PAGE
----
Soap making with milk is popular because of milk’s natural moisturizing properties. For the past two weeks, the blog has been full of soapy projects made with milk and milk powders. Milk can replace up to 100% of the water in your cold process recipe. Because milk contains natural sugars that can burn when introduced to sodium hydroxide lye, it’s important to keep temperatures cool. My favorite way to prevent scorched lye milk is to freeze the milk in advance and add the lye slowly. For more information on creating the lye and milk mixture, check out the How to Add Lye to Milk for Cold Process Soap blog post.
Inspired by the popular song, this Lime in the Coconut Milk soap is a tropical vacation in bar form! Coconut milk powder replaces water in this recipe to give additional moisture. Coconut milk powder is full of vitamins C, E, B1, B3, B5, and B6, along with potassium and folate. The lauric acid of coconut milk also gives the bar a luxurious and fluffy lather. If you have never worked with milk in soap before, check out the How to Add Lye to Milk post for tips on keeping the milk cold. Looking for more information? The Goat Milk Soap Tutorial demonstrates how to add lye to milk, with examples of scorched milk vs. non-scorched milk.
This Lime in the Coconut Milk Cold Process features a fresh smelling blend of Lime Essential Oil and Coconut Lemongrass Fragrance Oil. Adorable melt and pour lime embeds are placed on the top, giving the illusion of a fruity, tropical drink. Mica is brushed on the embeds to help the details really pop.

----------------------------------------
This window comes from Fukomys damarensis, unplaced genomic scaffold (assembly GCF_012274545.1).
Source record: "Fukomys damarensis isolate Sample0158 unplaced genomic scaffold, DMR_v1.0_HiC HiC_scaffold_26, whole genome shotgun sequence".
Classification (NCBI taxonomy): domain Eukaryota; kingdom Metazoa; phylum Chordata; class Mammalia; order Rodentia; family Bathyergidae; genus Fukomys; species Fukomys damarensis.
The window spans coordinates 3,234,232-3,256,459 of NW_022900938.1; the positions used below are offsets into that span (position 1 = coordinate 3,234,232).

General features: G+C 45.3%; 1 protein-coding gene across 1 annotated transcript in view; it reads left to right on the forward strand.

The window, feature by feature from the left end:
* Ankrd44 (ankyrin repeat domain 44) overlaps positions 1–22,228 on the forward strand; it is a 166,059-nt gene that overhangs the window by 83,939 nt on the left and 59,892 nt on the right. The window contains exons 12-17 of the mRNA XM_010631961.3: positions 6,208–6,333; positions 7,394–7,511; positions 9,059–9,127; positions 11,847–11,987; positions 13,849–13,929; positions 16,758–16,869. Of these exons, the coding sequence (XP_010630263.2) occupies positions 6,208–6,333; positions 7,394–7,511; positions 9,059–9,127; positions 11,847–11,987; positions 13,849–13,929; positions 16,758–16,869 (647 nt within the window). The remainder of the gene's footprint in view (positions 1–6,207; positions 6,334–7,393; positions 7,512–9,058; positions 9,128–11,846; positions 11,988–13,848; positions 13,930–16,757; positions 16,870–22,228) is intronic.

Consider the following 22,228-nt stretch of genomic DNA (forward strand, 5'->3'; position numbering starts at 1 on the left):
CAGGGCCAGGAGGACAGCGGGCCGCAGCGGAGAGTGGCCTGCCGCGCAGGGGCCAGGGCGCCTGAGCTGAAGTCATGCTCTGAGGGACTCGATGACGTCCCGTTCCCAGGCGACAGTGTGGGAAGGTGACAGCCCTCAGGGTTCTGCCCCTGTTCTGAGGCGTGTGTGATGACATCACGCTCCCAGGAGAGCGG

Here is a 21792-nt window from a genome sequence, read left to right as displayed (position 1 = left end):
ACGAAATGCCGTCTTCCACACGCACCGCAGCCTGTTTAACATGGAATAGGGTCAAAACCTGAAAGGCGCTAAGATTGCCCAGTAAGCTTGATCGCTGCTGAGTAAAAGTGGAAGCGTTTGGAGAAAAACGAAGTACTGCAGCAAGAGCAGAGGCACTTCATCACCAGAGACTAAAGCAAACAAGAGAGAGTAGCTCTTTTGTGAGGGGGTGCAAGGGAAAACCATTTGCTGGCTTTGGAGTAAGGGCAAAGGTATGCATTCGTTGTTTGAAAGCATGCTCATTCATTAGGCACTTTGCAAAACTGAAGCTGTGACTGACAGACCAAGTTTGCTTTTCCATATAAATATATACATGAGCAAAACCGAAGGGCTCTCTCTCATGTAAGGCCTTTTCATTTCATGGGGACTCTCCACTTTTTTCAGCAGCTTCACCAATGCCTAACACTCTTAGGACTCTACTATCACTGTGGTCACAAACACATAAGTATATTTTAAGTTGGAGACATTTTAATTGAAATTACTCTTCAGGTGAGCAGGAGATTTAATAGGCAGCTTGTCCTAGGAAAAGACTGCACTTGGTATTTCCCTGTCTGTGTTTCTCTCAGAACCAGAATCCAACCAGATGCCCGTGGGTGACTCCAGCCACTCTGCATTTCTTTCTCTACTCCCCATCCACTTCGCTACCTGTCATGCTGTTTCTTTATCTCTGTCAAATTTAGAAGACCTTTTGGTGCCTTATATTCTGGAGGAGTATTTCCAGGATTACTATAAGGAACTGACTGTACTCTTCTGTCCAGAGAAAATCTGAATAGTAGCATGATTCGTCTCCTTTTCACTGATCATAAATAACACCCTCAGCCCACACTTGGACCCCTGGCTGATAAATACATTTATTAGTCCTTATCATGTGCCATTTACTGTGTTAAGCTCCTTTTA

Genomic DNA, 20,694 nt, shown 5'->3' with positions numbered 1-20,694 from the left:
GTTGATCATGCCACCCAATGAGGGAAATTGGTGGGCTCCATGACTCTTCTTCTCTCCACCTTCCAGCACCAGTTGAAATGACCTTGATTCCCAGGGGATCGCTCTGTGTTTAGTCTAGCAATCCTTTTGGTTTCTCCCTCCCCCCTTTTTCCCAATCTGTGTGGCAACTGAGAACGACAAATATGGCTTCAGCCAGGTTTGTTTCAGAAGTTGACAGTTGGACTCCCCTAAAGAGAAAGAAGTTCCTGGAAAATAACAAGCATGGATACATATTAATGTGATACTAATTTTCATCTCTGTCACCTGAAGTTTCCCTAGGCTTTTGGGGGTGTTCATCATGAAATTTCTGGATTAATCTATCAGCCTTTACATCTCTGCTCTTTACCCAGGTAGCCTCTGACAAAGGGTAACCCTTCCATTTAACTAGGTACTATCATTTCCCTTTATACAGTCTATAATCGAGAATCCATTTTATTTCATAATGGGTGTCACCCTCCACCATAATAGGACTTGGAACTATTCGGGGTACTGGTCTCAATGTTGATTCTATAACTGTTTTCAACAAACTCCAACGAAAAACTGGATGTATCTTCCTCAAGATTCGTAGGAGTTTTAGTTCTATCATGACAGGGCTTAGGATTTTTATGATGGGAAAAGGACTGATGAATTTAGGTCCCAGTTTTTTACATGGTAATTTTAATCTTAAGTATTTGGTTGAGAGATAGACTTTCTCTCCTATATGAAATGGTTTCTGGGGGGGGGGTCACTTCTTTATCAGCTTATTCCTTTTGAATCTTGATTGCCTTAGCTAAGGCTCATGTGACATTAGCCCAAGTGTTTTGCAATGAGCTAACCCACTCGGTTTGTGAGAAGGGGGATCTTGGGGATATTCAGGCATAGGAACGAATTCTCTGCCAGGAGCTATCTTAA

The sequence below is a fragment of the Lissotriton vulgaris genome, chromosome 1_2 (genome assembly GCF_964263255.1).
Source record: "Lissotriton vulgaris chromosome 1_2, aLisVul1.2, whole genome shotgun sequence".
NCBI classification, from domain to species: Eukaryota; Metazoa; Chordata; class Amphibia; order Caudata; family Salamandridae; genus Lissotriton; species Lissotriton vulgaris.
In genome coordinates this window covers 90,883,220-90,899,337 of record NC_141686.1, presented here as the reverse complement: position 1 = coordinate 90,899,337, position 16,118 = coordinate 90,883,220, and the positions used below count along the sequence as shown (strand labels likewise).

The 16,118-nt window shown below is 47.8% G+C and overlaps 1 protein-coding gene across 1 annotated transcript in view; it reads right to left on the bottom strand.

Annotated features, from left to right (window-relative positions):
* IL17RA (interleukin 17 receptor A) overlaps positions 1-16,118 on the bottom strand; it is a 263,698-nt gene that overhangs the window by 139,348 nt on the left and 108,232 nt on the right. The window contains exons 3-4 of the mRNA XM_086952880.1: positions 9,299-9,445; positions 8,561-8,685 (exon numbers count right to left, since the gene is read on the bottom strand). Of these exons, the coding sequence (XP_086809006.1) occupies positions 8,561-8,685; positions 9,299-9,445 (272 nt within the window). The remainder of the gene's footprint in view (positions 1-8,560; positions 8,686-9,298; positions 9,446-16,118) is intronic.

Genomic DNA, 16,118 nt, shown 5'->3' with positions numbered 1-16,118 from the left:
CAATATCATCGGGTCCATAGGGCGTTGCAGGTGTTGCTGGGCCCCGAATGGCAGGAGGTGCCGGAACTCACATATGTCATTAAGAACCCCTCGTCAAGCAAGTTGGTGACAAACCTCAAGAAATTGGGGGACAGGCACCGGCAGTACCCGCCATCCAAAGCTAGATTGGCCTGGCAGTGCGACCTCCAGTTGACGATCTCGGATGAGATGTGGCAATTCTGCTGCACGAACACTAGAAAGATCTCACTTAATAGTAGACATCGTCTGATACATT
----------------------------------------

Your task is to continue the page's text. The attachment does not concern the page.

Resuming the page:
The weather here in the Pacific Northwest has been grey, windy and incredibly wet. Luckily, we have not yet been hit with snow (knock on wood). This kind of soggy weather puts me in the soup making mood, as you can probably tell as this is my second soup recipe in a row! Instead of the creamy, pureed Roasted Rosemary Carrot Soup from two weeks ago, I’m whipping up a lighter, spicier soup with plenty of veggies.
Tom kai gai soup is a Thai dish, made with traditional ingredients such as lemongrass, fish sauce, ginger and coconut milk. The flavors are complex and comforting, perfect for a chilly winter day. Usually made with chicken, I used tofu to get my protein fix. I also added zucchini to add an extra serving of veggies. If you’re curious, the kids aren’t a fan of this soup. Too spicy for them!
When the weather becomes gloomy and gray, small reminders of warm, tropical locations can do wonders. These reminders may come in the form of a spicy fragrance, lush colors or a fruity flavor. This past week, tutorials using tropical fragrances and vibrant hues (such as the Vibrant Mehndi Cold Process) have been highlighted…now it’s time for a fruity (edible) treat!
Made from fresh mangos, creamy coconut milk and nutritious chia seeds, this pudding is guilt-free and full of flavor. If you are unfamiliar with chia seeds they small, tasteless and full of omega-3 fatty acids, calcium and fiber. Once they come in contact with liquid, after a few hours they transform the liquid into a creamy, thick consistency.